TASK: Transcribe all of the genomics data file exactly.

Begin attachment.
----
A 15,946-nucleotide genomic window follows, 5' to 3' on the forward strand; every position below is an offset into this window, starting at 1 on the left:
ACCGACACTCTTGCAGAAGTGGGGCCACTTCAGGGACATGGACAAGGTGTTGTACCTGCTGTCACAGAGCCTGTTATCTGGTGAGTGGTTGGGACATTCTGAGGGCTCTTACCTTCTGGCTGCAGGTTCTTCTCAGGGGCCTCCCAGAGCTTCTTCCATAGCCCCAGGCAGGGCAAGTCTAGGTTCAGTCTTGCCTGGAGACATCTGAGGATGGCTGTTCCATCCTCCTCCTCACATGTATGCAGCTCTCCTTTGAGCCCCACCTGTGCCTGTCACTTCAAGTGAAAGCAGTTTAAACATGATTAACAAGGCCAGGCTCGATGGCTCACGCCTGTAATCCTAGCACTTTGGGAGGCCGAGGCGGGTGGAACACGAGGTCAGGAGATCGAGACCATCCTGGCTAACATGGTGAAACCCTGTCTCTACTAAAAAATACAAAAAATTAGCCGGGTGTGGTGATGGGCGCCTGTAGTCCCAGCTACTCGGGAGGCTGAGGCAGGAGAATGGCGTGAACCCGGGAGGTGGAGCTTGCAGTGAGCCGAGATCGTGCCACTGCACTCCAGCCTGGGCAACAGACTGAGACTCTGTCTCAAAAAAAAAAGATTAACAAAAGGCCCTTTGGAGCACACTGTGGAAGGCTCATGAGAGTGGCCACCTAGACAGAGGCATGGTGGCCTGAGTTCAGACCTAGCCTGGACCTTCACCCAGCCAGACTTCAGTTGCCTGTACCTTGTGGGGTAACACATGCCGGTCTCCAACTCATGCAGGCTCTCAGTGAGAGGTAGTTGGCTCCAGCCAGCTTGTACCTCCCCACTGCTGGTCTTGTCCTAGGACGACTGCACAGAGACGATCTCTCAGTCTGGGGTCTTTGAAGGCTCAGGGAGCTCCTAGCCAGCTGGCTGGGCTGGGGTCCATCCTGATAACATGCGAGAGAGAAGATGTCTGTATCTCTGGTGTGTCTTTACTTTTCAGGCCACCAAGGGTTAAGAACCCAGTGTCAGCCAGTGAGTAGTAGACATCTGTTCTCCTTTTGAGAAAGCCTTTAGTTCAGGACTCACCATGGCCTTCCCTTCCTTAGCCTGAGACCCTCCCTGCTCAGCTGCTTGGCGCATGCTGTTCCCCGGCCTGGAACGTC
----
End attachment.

A 15,946-nucleotide genomic window follows, 5' to 3' on the forward strand; every position below is an offset into this window, starting at 1 on the left:
ACCGACACTCTTGCAGAAGTGGGGCCACTTCAGGGACATGGACAAGGTGTTGTACCTGCTGTCACAGAGCCTGTTATCTGGTGAGTGGTTGGGACATTCTGAGGGCTCTTACCTTCTGGCTGCAGGTTCTTCTCAGGGGCCTCCCAGAGCTTCTTCCATAGCCCCAGGCAGGGCAAGTCTAGGTTCAGTCTTGCCTGGAGACATCTGAGGATGGCTGTTCCATCCTCCTCCTCACATGTATGCAGCTCTCCTTTGAGCCCCACCTGTGCCTGTCACTTCAAGTGAAAGCAGTTTAAACATGATTAACAAGGCCAGGCTCGATGGCTCACGCCTGTAATCCTAGCACTTTGGGAGGCCGAGGCGGGTGGAACACGAGGTCAGGAGATCGAGACCATCCTGGCTAACATGGTGAAACCCTGTCTCTACTAAAAAATACAAAAAATTAGCCGGGTGTGGTGATGGGCGCCTGTAGTCCCAGCTACTCGGGAGGCTGAGGCAGGAGAATGGCGTGAACCCGGGAGGTGGAGCTTGCAGTGAGCCGAGATCGTGCCACTGCACTCCAGCCTGGGCAACAGACTGAGACTCTGTCTCAAAAAAAAAAGATTAACAAAAGGCCCTTTGGAGCACACTGTGGAAGGCTCATGAGAGTGGCCACCTAGACAGAGGCATGGTGGCCTGAGTTCAGACCTAGCCTGGACCTTCACCCAGCCAGACTTCAGTTGCCTGTACCTTGTGGGGTAACACATGCCGGTCTCCAACTCATGCAGGCTCTCAGTGAGAGGTAGTTGGCTCCAGCCAGCTTGTACCTCCCCACTGCTGGTCTTGTCCTAGGACGACTGCACAGAGACGATCTCTCAGTCTGGGGTCTTTGAAGGCTCAGGGAGCTCCTAGCCAGCTGGCTGGGCTGGGGTCCATCCTGATAACATGCGAGAGAGAAGATGTCTGTATCTCTGGTGTGTCTTTACTTTTCAGGCCACCAAGGGTTAAGAACCCAGTGTCAGCCAGTGAGTAGTAGACATCTGTTCTCCTTTTGAGAAAGCCTTTAGTTCAGGACTCACCATGGCCTTCCCTTCCTTAGCCTGAGACCCTCCCTGCTCAGCTGCTTGGCGCATGCTGTTCCCCGGCCTGGAACGTC